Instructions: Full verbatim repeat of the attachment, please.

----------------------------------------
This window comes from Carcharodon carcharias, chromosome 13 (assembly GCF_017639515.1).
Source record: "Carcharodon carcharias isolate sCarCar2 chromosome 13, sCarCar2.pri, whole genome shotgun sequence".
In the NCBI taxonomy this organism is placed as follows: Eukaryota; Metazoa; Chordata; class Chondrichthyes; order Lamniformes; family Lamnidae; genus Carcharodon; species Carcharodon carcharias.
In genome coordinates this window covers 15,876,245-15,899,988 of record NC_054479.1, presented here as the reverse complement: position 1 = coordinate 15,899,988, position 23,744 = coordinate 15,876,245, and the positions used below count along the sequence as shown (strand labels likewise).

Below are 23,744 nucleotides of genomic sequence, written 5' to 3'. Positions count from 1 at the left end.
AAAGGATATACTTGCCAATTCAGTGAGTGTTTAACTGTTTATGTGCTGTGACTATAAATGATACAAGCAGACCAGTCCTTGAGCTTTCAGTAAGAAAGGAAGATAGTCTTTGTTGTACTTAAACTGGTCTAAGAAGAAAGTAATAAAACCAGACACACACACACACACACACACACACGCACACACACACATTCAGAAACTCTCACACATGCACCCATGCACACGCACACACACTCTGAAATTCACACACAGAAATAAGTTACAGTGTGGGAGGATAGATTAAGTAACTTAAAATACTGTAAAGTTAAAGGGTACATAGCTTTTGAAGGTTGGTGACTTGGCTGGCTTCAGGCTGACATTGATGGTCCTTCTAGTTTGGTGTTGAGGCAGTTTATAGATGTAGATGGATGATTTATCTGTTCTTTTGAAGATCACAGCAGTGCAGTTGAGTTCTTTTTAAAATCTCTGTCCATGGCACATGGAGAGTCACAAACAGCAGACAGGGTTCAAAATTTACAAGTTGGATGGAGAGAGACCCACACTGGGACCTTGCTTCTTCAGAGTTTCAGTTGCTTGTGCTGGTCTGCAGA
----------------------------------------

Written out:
This window comes from Carcharodon carcharias, chromosome 13 (assembly GCF_017639515.1).
Source record: "Carcharodon carcharias isolate sCarCar2 chromosome 13, sCarCar2.pri, whole genome shotgun sequence".
In the NCBI taxonomy this organism is placed as follows: Eukaryota; Metazoa; Chordata; class Chondrichthyes; order Lamniformes; family Lamnidae; genus Carcharodon; species Carcharodon carcharias.
In genome coordinates this window covers 15,876,245-15,899,988 of record NC_054479.1, presented here as the reverse complement: position 1 = coordinate 15,899,988, position 23,744 = coordinate 15,876,245, and the positions used below count along the sequence as shown (strand labels likewise).

Below are 23,744 nucleotides of genomic sequence, written 5' to 3'. Positions count from 1 at the left end.
AAAGGATATACTTGCCAATTCAGTGAGTGTTTAACTGTTTATGTGCTGTGACTATAAATGATACAAGCAGACCAGTCCTTGAGCTTTCAGTAAGAAAGGAAGATAGTCTTTGTTGTACTTAAACTGGTCTAAGAAGAAAGTAATAAAACCAGACACACACACACACACACACACACACGCACACACACACATTCAGAAACTCTCACACATGCACCCATGCACACGCACACACACTCTGAAATTCACACACAGAAATAAGTTACAGTGTGGGAGGATAGATTAAGTAACTTAAAATACTGTAAAGTTAAAGGGTACATAGCTTTTGAAGGTTGGTGACTTGGCTGGCTTCAGGCTGACATTGATGGTCCTTCTAGTTTGGTGTTGAGGCAGTTTATAGATGTAGATGGATGATTTATCTGTTCTTTTGAAGATCACAGCAGTGCAGTTGAGTTCTTTTTAAAATCTCTGTCCATGGCACATGGAGAGTCACAAACAGCAGACAGGGTTCAAAATTTACAAGTTGGATGGAGAGAGACCCACACTGGGACCTTGCTTCTTCAGAGTTTCAGTTGCTTGTGCTGGTCTGCAGA